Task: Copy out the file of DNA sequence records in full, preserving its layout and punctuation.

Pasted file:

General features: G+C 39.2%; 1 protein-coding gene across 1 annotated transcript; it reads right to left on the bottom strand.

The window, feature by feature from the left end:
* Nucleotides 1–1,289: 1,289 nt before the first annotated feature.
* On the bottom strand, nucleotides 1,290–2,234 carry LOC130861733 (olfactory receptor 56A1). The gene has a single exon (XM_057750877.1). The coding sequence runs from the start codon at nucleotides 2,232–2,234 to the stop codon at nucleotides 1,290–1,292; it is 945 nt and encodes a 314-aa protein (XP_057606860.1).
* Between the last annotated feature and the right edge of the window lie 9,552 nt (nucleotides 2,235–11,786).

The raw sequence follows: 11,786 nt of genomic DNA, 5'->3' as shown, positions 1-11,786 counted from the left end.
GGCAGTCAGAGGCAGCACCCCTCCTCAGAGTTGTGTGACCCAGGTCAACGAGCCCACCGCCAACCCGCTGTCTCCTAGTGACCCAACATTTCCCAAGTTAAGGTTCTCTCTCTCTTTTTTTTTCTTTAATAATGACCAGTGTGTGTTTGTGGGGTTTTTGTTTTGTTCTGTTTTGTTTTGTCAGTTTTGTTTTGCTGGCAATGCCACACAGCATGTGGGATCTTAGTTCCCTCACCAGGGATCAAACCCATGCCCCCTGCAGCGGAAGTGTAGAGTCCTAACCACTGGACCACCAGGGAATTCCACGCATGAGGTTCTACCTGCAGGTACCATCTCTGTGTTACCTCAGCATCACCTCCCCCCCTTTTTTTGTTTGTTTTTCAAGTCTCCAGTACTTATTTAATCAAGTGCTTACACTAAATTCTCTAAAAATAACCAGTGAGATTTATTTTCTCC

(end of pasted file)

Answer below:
General features: G+C 39.2%; 1 protein-coding gene across 1 annotated transcript; it reads right to left on the bottom strand.

The window, feature by feature from the left end:
* Nucleotides 1–1,289: 1,289 nt before the first annotated feature.
* On the bottom strand, nucleotides 1,290–2,234 carry LOC130861733 (olfactory receptor 56A1). The gene has a single exon (XM_057750877.1). The coding sequence runs from the start codon at nucleotides 2,232–2,234 to the stop codon at nucleotides 1,290–1,292; it is 945 nt and encodes a 314-aa protein (XP_057606860.1).
* Between the last annotated feature and the right edge of the window lie 9,552 nt (nucleotides 2,235–11,786).

The raw sequence follows: 11,786 nt of genomic DNA, 5'->3' as shown, positions 1-11,786 counted from the left end.
GGCAGTCAGAGGCAGCACCCCTCCTCAGAGTTGTGTGACCCAGGTCAACGAGCCCACCGCCAACCCGCTGTCTCCTAGTGACCCAACATTTCCCAAGTTAAGGTTCTCTCTCTCTTTTTTTTTCTTTAATAATGACCAGTGTGTGTTTGTGGGGTTTTTGTTTTGTTCTGTTTTGTTTTGTCAGTTTTGTTTTGCTGGCAATGCCACACAGCATGTGGGATCTTAGTTCCCTCACCAGGGATCAAACCCATGCCCCCTGCAGCGGAAGTGTAGAGTCCTAACCACTGGACCACCAGGGAATTCCACGCATGAGGTTCTACCTGCAGGTACCATCTCTGTGTTACCTCAGCATCACCTCCCCCCCTTTTTTTGTTTGTTTTTCAAGTCTCCAGTACTTATTTAATCAAGTGCTTACACTAAATTCTCTAAAAATAACCAGTGAGATTTATTTTCTCC